If the general public had so little understanding of history that this seemed like a reasonable possibility, then it would be obvious that there is a fundamental lack of education about history which desperately needs to be corrected. Such is the case with creationism. Even if the scientific community chooses not to openly engage creationists, they need to educate themselves about these claims so they can present real science in a way that automatically debunks creationism. The public needs to be shown how real science reaches its conclusions, or pseudoscience will continue to have an unshakeable foothold.

For those interested in helping with We Believe In Dinosaurs, the fundraising campaign met its initial goal of $50,000.00 a few days ago, but still needs more funds for sound and post-production. Every bit counts!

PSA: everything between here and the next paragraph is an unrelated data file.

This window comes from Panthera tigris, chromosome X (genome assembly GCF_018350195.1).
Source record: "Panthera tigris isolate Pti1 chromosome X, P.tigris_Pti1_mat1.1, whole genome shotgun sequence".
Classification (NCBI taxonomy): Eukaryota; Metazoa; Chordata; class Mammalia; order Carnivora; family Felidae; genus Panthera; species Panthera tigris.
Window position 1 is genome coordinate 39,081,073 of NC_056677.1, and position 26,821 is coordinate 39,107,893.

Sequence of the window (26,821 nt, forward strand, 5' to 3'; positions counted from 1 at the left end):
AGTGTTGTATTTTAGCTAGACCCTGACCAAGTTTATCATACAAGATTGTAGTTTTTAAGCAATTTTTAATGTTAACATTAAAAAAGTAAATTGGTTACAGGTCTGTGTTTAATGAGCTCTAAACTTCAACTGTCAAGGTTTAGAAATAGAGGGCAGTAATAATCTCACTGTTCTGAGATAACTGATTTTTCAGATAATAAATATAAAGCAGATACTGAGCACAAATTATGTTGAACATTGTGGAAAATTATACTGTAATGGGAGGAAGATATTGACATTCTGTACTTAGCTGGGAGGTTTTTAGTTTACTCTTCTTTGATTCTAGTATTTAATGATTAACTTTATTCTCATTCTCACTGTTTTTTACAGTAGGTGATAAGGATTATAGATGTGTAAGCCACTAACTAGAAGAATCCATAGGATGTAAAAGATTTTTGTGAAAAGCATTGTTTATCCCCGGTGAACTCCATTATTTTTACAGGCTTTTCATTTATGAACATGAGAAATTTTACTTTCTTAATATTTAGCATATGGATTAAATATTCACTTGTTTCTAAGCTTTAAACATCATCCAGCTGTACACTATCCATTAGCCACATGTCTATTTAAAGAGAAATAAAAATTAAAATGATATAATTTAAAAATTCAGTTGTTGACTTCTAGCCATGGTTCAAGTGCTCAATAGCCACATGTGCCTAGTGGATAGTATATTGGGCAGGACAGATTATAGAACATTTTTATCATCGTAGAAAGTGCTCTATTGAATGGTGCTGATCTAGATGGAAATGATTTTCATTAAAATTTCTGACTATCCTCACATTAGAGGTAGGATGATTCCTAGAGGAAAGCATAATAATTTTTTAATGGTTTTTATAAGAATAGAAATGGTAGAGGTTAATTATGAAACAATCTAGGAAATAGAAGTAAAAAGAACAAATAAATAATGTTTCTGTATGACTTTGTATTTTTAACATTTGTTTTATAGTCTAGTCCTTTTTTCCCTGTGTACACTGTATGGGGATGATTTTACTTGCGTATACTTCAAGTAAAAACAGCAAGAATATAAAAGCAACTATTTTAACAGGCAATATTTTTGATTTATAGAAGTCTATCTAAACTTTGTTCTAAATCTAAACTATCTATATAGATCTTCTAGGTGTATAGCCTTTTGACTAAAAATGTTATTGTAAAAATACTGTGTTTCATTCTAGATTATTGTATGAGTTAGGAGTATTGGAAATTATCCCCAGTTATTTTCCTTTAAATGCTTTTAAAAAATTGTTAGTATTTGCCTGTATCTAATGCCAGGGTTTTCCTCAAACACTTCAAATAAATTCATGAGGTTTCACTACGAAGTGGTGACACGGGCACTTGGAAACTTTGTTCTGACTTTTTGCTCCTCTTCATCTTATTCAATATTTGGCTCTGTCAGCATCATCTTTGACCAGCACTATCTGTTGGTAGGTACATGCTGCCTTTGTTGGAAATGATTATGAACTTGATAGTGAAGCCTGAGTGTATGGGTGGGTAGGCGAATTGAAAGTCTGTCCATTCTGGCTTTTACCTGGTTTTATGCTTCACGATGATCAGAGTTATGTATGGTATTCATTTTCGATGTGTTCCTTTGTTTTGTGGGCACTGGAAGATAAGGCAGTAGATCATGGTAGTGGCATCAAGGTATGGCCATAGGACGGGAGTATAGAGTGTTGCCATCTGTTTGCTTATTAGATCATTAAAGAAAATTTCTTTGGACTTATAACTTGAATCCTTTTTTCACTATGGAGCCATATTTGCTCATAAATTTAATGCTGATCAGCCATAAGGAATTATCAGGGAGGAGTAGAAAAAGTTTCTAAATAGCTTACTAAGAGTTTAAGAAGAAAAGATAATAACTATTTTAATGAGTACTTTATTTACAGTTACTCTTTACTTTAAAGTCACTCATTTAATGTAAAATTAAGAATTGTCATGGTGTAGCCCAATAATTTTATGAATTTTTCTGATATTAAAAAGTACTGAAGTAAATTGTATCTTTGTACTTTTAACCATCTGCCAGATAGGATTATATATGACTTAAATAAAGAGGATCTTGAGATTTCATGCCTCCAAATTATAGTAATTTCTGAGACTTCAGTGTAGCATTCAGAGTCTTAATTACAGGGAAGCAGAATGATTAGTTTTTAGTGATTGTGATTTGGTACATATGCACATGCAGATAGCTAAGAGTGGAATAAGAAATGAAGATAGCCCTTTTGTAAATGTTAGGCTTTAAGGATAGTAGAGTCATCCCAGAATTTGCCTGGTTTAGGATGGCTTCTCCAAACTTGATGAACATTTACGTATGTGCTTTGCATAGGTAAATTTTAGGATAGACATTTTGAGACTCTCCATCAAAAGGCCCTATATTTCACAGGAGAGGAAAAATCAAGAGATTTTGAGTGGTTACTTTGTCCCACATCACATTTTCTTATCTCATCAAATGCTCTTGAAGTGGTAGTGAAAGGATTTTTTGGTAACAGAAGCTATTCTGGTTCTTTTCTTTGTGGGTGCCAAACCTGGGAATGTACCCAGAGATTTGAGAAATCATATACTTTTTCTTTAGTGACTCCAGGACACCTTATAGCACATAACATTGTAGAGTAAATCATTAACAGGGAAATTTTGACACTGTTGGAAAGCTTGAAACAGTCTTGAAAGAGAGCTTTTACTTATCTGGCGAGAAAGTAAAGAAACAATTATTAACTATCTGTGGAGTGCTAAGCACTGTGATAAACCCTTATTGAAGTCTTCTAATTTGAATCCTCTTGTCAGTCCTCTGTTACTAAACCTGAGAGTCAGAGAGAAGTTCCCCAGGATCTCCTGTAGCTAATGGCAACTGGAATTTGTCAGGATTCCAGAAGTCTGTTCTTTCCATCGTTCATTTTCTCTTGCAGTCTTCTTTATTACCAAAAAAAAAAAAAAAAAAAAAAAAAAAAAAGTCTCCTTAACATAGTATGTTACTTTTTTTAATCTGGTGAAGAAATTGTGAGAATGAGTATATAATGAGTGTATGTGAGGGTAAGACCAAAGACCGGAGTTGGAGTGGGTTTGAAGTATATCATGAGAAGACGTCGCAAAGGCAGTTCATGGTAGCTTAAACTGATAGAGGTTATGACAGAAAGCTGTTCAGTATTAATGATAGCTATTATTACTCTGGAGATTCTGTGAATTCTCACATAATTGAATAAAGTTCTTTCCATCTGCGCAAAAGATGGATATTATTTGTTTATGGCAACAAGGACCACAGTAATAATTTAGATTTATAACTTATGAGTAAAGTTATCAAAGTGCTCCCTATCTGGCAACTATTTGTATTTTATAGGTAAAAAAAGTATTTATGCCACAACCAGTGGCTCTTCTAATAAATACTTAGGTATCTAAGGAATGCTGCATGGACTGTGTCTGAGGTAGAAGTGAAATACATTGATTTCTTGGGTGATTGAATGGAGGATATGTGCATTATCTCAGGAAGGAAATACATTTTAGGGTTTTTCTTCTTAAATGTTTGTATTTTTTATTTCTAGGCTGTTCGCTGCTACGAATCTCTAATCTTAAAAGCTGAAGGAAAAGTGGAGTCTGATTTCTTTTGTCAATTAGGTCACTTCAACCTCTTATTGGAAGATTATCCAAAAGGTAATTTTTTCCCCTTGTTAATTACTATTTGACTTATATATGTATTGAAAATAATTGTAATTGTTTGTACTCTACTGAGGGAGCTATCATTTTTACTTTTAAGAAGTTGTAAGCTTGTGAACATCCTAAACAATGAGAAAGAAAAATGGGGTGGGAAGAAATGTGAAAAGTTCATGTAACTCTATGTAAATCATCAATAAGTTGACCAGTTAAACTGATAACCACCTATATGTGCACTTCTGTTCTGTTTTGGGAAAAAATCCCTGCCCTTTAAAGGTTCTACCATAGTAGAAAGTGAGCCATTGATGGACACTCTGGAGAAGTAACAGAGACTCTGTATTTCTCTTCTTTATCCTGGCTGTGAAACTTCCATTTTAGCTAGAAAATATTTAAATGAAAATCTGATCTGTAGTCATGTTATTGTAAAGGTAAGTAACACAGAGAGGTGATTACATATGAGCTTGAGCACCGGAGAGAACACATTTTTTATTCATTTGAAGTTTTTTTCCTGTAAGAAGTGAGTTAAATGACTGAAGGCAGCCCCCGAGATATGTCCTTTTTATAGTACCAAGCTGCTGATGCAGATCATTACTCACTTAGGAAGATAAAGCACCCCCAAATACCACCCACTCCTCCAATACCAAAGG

1. As it turns out, this analogy is overgenerous to creationists, by three orders of magnitude. In reality, the timescale would be compressed to 1.3 seconds; I used a half-hour because otherwise it would be impossible to conceptualize. If the common creationist orchard of life were placed on the same scale as the evolutionary tree of life, the tree would be over nineteen miles tall. At the same time, the “orchard” would be over half a mile wide, because young-earth creationists believe that there were 12,300 times more species alive simultaneously before the Flood than have ever coexisted on Earth at once.